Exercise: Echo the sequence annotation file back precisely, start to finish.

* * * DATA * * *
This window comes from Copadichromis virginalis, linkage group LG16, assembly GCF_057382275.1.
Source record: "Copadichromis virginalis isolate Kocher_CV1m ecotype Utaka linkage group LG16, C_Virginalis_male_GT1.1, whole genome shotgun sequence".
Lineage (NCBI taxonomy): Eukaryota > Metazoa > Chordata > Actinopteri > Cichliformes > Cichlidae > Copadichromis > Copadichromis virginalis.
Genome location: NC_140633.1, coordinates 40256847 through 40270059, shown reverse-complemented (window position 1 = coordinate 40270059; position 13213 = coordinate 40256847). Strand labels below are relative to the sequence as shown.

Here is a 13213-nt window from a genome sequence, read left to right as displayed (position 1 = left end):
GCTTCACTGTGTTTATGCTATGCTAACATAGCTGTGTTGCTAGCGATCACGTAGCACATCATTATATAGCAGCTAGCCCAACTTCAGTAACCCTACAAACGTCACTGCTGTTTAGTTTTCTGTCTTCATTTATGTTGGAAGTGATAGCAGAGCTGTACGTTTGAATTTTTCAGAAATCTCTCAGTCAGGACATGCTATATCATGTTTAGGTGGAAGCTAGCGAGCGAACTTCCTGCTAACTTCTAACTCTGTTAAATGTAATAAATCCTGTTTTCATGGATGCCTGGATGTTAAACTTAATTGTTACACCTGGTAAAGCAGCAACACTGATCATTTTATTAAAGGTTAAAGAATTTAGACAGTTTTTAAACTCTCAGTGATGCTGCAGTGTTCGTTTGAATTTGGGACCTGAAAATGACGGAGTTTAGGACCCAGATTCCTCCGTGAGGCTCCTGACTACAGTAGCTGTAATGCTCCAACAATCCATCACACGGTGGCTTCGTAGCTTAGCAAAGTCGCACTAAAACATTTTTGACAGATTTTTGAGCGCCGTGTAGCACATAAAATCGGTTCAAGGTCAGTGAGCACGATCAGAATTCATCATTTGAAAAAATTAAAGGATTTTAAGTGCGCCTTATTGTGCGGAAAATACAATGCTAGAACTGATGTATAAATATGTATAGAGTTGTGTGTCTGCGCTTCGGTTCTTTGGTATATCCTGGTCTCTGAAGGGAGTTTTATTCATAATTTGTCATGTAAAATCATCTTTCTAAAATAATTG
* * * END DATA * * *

This window comes from Copadichromis virginalis, linkage group LG16, assembly GCF_057382275.1.
Source record: "Copadichromis virginalis isolate Kocher_CV1m ecotype Utaka linkage group LG16, C_Virginalis_male_GT1.1, whole genome shotgun sequence".
Lineage (NCBI taxonomy): Eukaryota > Metazoa > Chordata > Actinopteri > Cichliformes > Cichlidae > Copadichromis > Copadichromis virginalis.
Genome location: NC_140633.1, coordinates 40256847 through 40270059, shown reverse-complemented (window position 1 = coordinate 40270059; position 13213 = coordinate 40256847). Strand labels below are relative to the sequence as shown.

Here is a 13213-nt window from a genome sequence, read left to right as displayed (position 1 = left end):
GCTTCACTGTGTTTATGCTATGCTAACATAGCTGTGTTGCTAGCGATCACGTAGCACATCATTATATAGCAGCTAGCCCAACTTCAGTAACCCTACAAACGTCACTGCTGTTTAGTTTTCTGTCTTCATTTATGTTGGAAGTGATAGCAGAGCTGTACGTTTGAATTTTTCAGAAATCTCTCAGTCAGGACATGCTATATCATGTTTAGGTGGAAGCTAGCGAGCGAACTTCCTGCTAACTTCTAACTCTGTTAAATGTAATAAATCCTGTTTTCATGGATGCCTGGATGTTAAACTTAATTGTTACACCTGGTAAAGCAGCAACACTGATCATTTTATTAAAGGTTAAAGAATTTAGACAGTTTTTAAACTCTCAGTGATGCTGCAGTGTTCGTTTGAATTTGGGACCTGAAAATGACGGAGTTTAGGACCCAGATTCCTCCGTGAGGCTCCTGACTACAGTAGCTGTAATGCTCCAACAATCCATCACACGGTGGCTTCGTAGCTTAGCAAAGTCGCACTAAAACATTTTTGACAGATTTTTGAGCGCCGTGTAGCACATAAAATCGGTTCAAGGTCAGTGAGCACGATCAGAATTCATCATTTGAAAAAATTAAAGGATTTTAAGTGCGCCTTATTGTGCGGAAAATACAATGCTAGAACTGATGTATAAATATGTATAGAGTTGTGTGTCTGCGCTTCGGTTCTTTGGTATATCCTGGTCTCTGAAGGGAGTTTTATTCATAATTTGTCATGTAAAATCATCTTTCTAAAATAATTG